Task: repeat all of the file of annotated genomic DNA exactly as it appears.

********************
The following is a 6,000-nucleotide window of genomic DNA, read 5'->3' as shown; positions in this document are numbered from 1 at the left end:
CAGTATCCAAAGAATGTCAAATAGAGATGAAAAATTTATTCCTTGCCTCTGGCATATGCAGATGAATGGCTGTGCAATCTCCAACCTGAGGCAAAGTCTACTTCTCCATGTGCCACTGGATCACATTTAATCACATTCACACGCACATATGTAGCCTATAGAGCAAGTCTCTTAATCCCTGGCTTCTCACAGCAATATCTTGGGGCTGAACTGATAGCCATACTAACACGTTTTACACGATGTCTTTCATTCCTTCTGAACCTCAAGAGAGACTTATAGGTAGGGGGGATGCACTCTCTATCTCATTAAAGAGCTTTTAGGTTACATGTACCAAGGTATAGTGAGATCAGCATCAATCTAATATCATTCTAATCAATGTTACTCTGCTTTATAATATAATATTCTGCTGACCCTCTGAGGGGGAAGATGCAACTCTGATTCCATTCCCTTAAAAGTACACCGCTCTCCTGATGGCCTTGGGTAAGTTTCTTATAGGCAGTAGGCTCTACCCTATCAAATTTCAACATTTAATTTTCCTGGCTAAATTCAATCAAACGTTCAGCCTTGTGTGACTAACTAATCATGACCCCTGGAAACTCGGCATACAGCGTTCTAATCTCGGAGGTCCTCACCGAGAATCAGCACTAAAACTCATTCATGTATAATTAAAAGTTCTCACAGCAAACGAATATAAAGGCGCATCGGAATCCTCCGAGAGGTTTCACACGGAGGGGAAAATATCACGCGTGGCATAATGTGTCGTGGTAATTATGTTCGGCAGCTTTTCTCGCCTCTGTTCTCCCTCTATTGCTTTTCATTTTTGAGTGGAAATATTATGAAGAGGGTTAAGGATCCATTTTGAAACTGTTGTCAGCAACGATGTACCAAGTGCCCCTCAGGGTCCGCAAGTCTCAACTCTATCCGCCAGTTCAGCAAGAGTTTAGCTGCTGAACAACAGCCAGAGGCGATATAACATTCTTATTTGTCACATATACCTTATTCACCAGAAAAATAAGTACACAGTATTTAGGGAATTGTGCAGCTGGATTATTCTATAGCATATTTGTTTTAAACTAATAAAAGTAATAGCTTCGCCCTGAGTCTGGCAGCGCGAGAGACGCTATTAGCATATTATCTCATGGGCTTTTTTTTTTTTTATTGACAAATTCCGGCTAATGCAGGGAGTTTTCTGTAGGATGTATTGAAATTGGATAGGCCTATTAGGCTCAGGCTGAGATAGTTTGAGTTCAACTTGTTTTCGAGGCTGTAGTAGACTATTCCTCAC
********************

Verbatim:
The following is a 6,000-nucleotide window of genomic DNA, read 5'->3' as shown; positions in this document are numbered from 1 at the left end:
CAGTATCCAAAGAATGTCAAATAGAGATGAAAAATTTATTCCTTGCCTCTGGCATATGCAGATGAATGGCTGTGCAATCTCCAACCTGAGGCAAAGTCTACTTCTCCATGTGCCACTGGATCACATTTAATCACATTCACACGCACATATGTAGCCTATAGAGCAAGTCTCTTAATCCCTGGCTTCTCACAGCAATATCTTGGGGCTGAACTGATAGCCATACTAACACGTTTTACACGATGTCTTTCATTCCTTCTGAACCTCAAGAGAGACTTATAGGTAGGGGGGATGCACTCTCTATCTCATTAAAGAGCTTTTAGGTTACATGTACCAAGGTATAGTGAGATCAGCATCAATCTAATATCATTCTAATCAATGTTACTCTGCTTTATAATATAATATTCTGCTGACCCTCTGAGGGGGAAGATGCAACTCTGATTCCATTCCCTTAAAAGTACACCGCTCTCCTGATGGCCTTGGGTAAGTTTCTTATAGGCAGTAGGCTCTACCCTATCAAATTTCAACATTTAATTTTCCTGGCTAAATTCAATCAAACGTTCAGCCTTGTGTGACTAACTAATCATGACCCCTGGAAACTCGGCATACAGCGTTCTAATCTCGGAGGTCCTCACCGAGAATCAGCACTAAAACTCATTCATGTATAATTAAAAGTTCTCACAGCAAACGAATATAAAGGCGCATCGGAATCCTCCGAGAGGTTTCACACGGAGGGGAAAATATCACGCGTGGCATAATGTGTCGTGGTAATTATGTTCGGCAGCTTTTCTCGCCTCTGTTCTCCCTCTATTGCTTTTCATTTTTGAGTGGAAATATTATGAAGAGGGTTAAGGATCCATTTTGAAACTGTTGTCAGCAACGATGTACCAAGTGCCCCTCAGGGTCCGCAAGTCTCAACTCTATCCGCCAGTTCAGCAAGAGTTTAGCTGCTGAACAACAGCCAGAGGCGATATAACATTCTTATTTGTCACATATACCTTATTCACCAGAAAAATAAGTACACAGTATTTAGGGAATTGTGCAGCTGGATTATTCTATAGCATATTTGTTTTAAACTAATAAAAGTAATAGCTTCGCCCTGAGTCTGGCAGCGCGAGAGACGCTATTAGCATATTATCTCATGGGCTTTTTTTTTTTTTATTGACAAATTCCGGCTAATGCAGGGAGTTTTCTGTAGGATGTATTGAAATTGGATAGGCCTATTAGGCTCAGGCTGAGATAGTTTGAGTTCAACTTGTTTTCGAGGCTGTAGTAGACTATTCCTCAC